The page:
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The Criterion Collection presents
The Spy Who Came In From the Cold (Criterion) (1965)

"Communism. Capitalism. It's the innocents who get slaughtered."
- Alec Leamas (Richard Burton)

Review By: Jon Danziger  
Published: December 01, 2008

Stars: Richard Burton, Claire Bloom, Oskar Werner
Other Stars: Sam Wanamaker, George Voskovec, Rupert Davies, Cyril Cusack, Peter van Eyck
Director: Martin Ritt

MPAA Rating: Not Rated
Run Time: 01h:52m:02s
Release Date: November 25, 2008
UPC: 715515033121
Genre: suspense thriller


Style
Grade
Substance
Grade
Image Transfer
Grade
Audio Transfer
Grade
Extras
Grade
B+ B+AA- B+

DVD Review

Especially on this side of the Atlantic, we tend to think of the Cold War as wholly binary, and involving only the U.S. and the U.S.S.R.; The Spy Who Came In From the Cold is a reminder that this was more global than a mere superpower pas de deux, as this story involves a face-off between the espionage forces of Great Britain and East Germany. The years since the Berlin Wall has come down has taken much of the sting out of Cold War stories, but it doesn't take too much strain on the imagination or one's memory to conjure up those frightening times, what seemed like a decades-long game of global chicken between East and West, neither side wanting to seem less than manly by removing the metaphorical finger from the button. The effects of that high level of anxiety, for those who were foot soldiers in that war and for those who loved them, was a principal subject of the John Le Carré novel on which this film was based, and director Martin Ritt has provided a tangible sense of menace.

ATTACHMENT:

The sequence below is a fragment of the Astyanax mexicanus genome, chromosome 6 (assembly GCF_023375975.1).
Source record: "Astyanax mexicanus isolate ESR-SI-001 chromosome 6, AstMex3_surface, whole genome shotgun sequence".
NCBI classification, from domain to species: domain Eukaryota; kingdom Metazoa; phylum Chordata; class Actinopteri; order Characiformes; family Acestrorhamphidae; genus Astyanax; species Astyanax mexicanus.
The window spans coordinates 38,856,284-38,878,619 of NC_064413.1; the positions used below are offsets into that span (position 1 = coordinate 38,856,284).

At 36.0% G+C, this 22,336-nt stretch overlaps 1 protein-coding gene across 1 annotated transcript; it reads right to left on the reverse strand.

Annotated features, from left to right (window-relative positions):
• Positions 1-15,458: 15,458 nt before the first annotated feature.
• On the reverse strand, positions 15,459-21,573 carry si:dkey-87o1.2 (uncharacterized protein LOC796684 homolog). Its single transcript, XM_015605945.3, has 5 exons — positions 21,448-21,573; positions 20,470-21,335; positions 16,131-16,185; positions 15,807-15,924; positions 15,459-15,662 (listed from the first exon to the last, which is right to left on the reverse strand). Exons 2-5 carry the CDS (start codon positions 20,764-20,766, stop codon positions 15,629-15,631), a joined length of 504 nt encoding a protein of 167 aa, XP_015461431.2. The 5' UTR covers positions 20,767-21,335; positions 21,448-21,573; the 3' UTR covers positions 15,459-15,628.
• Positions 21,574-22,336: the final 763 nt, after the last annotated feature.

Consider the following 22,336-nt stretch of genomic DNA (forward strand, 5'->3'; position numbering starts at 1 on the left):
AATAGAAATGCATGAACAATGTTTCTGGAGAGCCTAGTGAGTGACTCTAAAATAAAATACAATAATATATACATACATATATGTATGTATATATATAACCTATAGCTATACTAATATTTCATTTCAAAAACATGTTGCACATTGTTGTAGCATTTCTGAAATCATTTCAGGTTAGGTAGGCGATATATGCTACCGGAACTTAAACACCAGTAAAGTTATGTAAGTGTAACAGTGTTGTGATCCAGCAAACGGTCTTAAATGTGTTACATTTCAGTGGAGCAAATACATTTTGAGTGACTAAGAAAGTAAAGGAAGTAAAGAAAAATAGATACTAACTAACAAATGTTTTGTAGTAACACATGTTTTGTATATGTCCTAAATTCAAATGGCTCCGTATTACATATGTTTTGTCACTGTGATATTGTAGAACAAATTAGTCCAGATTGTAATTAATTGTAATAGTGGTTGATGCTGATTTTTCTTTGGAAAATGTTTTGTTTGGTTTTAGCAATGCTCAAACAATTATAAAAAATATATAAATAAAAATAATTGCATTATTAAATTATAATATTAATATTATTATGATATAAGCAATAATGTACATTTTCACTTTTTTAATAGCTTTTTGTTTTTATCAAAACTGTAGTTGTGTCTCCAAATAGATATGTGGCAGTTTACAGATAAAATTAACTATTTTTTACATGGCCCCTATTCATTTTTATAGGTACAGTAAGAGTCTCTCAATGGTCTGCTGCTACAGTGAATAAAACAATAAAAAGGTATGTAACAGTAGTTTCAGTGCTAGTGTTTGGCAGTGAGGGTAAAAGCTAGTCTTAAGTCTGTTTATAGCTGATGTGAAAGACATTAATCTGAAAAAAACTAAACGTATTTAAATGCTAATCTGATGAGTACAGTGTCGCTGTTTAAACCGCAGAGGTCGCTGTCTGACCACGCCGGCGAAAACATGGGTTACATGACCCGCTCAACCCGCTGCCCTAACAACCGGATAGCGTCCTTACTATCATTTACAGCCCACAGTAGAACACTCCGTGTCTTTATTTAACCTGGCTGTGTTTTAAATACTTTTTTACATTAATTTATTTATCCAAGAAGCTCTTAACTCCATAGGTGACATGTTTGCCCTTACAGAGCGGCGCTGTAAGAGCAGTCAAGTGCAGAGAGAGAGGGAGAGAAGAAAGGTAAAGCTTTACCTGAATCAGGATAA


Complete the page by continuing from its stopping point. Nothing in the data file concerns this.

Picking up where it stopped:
Richard Burton plays Alec Leamas, head of British intelligence in West Berlin; he watches the Wall like a hawk, not even glancing down at his omnipresent glass of Scotch, waiting for any sign or movement from his opposite number, Mundt. After a conspicuous intelligence failure, Leamas is called back to London, to meet with the chief spy known only as Control (Cyril Cusack); he has grand plans for Leamas, who is to set himself up, to make it appear as if he's been discarded by the British, and is therefore ripe for the picking by the other side. Leamas takes to the descent all too well, drinking the drink, taking a menial job, even cold clocking the local grocer and landing himself in the local gaol. It's not just the Cold War that comes back to us here; it's a return for card catalogs, too, for Leamas' job is in a research library, where he, despite himself, develops an affection for one of his colleagues, Nan, played by Claire Bloom; she's not only a lovely young thing, she's also an avowed Communist.

Too much description of the plot will spoil the fun, if you've neither read the novel nor seen the movie; but both are artful in moving Leamas up the food chain, in double- and triple-crosses, in showing us how the Cold War gets fought out on the ground. In fact, much of the movie is little more than men in trenchcoats exchanging information; but the exposition is always clear, and the story always compelling. Much of that is helped along, too, by the leading man. In many respects Burton seems like a Welsh Marlon Brando, an actor of towering talents too often laboring in projects unworthy of him, a sort of genius with apparent disdain for his own craft. But this comes from Burton's most fertile screen period—the following year, he and Liz would rip it up in Who's Afraid of Virginia Woolf?—and the word "craggy" seems to have been invented for him. He can look daggers at you, or glance at you with uncompromised tenderness; his eyes speak volumes, and his presence turns this from merely another spy story into one informed by the theater of the Angry Young Man—put Jimmy Porter from Look Back in Anger into an espionage thriller, and you've got Alec Leamas.